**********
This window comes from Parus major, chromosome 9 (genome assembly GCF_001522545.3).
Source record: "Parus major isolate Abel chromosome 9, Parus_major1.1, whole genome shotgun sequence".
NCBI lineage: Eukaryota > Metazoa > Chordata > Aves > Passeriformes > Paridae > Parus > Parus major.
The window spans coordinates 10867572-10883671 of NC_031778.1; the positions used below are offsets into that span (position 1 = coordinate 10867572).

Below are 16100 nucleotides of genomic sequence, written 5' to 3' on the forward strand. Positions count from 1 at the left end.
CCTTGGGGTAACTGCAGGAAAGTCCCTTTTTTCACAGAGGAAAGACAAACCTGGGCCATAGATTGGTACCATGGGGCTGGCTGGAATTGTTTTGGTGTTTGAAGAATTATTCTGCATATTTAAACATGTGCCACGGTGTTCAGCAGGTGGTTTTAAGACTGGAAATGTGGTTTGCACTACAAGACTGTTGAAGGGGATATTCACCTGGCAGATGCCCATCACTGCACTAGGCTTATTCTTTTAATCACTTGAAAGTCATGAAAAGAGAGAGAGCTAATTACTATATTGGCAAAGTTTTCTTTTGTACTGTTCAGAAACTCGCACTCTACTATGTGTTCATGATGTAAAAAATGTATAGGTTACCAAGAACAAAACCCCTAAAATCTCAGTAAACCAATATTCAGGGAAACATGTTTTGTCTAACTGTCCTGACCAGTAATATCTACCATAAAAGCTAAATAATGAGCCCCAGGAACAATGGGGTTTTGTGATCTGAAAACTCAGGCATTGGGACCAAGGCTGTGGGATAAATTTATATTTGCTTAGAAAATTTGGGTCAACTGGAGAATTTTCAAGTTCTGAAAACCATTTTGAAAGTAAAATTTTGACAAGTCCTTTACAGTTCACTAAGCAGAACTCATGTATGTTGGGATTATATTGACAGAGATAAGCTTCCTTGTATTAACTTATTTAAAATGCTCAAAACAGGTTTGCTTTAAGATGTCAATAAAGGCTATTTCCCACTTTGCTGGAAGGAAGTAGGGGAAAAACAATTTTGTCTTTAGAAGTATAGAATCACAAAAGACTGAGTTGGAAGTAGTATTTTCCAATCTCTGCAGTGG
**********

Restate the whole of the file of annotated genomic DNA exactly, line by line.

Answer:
This window comes from Parus major, chromosome 9 (genome assembly GCF_001522545.3).
Source record: "Parus major isolate Abel chromosome 9, Parus_major1.1, whole genome shotgun sequence".
NCBI lineage: Eukaryota > Metazoa > Chordata > Aves > Passeriformes > Paridae > Parus > Parus major.
The window spans coordinates 10867572-10883671 of NC_031778.1; the positions used below are offsets into that span (position 1 = coordinate 10867572).

Below are 16100 nucleotides of genomic sequence, written 5' to 3' on the forward strand. Positions count from 1 at the left end.
CCTTGGGGTAACTGCAGGAAAGTCCCTTTTTTCACAGAGGAAAGACAAACCTGGGCCATAGATTGGTACCATGGGGCTGGCTGGAATTGTTTTGGTGTTTGAAGAATTATTCTGCATATTTAAACATGTGCCACGGTGTTCAGCAGGTGGTTTTAAGACTGGAAATGTGGTTTGCACTACAAGACTGTTGAAGGGGATATTCACCTGGCAGATGCCCATCACTGCACTAGGCTTATTCTTTTAATCACTTGAAAGTCATGAAAAGAGAGAGAGCTAATTACTATATTGGCAAAGTTTTCTTTTGTACTGTTCAGAAACTCGCACTCTACTATGTGTTCATGATGTAAAAAATGTATAGGTTACCAAGAACAAAACCCCTAAAATCTCAGTAAACCAATATTCAGGGAAACATGTTTTGTCTAACTGTCCTGACCAGTAATATCTACCATAAAAGCTAAATAATGAGCCCCAGGAACAATGGGGTTTTGTGATCTGAAAACTCAGGCATTGGGACCAAGGCTGTGGGATAAATTTATATTTGCTTAGAAAATTTGGGTCAACTGGAGAATTTTCAAGTTCTGAAAACCATTTTGAAAGTAAAATTTTGACAAGTCCTTTACAGTTCACTAAGCAGAACTCATGTATGTTGGGATTATATTGACAGAGATAAGCTTCCTTGTATTAACTTATTTAAAATGCTCAAAACAGGTTTGCTTTAAGATGTCAATAAAGGCTATTTCCCACTTTGCTGGAAGGAAGTAGGGGAAAAACAATTTTGTCTTTAGAAGTATAGAATCACAAAAGACTGAGTTGGAAGTAGTATTTTCCAATCTCTGCAGTGG